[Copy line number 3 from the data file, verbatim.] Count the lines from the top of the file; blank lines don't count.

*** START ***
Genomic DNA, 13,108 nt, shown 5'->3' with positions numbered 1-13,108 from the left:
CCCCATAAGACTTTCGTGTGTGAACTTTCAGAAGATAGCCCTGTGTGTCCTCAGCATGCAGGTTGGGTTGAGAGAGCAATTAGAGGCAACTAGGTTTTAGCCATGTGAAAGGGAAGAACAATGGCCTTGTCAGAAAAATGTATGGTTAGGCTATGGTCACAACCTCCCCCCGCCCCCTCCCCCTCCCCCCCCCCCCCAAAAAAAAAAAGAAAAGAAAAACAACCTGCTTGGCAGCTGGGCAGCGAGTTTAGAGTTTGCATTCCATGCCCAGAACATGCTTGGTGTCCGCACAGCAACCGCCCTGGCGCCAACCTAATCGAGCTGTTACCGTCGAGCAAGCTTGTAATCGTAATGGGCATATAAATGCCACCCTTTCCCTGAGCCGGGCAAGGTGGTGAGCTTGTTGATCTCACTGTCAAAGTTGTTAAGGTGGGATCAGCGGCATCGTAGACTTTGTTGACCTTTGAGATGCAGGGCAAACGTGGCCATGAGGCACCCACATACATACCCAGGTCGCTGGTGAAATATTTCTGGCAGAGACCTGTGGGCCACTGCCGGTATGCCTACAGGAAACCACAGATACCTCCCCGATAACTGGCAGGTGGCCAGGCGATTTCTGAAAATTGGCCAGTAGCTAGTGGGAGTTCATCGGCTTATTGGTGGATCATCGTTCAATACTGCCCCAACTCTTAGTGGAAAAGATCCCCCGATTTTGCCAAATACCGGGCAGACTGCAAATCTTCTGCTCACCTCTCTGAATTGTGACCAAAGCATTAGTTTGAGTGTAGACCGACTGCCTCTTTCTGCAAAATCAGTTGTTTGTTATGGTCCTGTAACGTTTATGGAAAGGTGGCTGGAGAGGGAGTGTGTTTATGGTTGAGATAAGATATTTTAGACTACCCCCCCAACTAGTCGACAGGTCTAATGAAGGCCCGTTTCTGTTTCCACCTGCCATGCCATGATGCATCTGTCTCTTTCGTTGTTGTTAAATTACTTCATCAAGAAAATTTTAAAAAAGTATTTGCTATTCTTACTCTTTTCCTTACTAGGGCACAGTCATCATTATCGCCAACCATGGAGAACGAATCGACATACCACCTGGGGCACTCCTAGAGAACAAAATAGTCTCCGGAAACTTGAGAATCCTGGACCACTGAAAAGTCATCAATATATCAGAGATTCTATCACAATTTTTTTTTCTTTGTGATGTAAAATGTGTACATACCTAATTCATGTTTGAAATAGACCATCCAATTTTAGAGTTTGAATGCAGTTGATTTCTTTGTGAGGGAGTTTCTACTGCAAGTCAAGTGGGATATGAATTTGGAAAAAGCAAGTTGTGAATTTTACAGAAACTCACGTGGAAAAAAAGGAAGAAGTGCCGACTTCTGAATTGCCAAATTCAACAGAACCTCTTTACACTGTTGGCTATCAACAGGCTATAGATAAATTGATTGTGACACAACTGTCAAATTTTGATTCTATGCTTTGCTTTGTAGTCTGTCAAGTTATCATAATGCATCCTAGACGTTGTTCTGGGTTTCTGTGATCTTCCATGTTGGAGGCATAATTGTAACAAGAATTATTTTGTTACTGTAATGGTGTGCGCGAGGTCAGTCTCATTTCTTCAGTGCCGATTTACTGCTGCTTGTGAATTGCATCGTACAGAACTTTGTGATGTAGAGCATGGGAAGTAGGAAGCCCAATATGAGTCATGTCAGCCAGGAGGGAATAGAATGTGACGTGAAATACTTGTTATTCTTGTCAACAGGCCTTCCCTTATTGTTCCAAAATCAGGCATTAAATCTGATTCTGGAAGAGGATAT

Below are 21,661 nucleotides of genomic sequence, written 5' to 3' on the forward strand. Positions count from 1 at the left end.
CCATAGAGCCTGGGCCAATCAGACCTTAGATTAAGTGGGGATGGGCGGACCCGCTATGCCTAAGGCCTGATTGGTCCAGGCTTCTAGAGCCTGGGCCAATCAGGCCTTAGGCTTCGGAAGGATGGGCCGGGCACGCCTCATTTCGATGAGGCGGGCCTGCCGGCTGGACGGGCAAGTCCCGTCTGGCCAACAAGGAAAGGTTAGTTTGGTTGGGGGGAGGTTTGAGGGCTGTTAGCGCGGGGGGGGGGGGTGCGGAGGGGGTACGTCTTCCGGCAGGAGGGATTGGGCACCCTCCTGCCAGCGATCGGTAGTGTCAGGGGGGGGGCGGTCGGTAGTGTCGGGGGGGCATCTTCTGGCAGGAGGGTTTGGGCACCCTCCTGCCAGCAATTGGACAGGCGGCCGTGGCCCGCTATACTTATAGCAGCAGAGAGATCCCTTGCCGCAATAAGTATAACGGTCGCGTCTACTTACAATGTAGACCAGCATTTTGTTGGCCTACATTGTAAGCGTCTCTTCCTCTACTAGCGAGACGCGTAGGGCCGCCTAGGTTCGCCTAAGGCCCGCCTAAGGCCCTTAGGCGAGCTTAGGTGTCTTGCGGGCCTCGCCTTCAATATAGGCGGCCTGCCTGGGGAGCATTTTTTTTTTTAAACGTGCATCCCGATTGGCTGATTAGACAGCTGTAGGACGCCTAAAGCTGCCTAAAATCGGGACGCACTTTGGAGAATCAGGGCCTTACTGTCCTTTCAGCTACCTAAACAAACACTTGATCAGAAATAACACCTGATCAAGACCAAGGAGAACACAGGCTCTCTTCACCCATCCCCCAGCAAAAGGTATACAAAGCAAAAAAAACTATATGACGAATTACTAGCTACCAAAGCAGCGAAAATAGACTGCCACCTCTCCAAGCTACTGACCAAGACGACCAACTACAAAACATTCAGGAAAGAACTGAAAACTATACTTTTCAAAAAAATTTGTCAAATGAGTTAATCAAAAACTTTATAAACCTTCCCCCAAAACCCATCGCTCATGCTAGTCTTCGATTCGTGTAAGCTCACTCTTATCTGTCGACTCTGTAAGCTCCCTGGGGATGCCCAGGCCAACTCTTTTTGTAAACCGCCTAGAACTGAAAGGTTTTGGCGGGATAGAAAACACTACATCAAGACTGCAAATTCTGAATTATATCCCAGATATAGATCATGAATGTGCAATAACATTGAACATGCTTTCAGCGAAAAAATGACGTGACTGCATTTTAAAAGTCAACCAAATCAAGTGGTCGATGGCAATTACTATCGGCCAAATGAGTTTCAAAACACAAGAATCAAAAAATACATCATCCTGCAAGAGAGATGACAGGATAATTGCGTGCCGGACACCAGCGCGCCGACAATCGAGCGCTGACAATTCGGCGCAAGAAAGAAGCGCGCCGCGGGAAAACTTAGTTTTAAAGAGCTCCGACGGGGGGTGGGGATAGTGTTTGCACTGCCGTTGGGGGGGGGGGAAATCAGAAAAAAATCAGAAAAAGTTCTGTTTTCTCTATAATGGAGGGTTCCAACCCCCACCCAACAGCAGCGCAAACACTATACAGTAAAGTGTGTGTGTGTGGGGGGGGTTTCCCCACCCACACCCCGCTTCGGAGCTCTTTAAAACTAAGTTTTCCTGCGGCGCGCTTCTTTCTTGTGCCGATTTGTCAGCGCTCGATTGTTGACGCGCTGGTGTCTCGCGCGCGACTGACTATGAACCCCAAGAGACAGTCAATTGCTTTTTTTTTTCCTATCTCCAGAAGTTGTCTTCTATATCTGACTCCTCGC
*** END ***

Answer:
Below are 21,661 nucleotides of genomic sequence, written 5' to 3' on the forward strand. Positions count from 1 at the left end.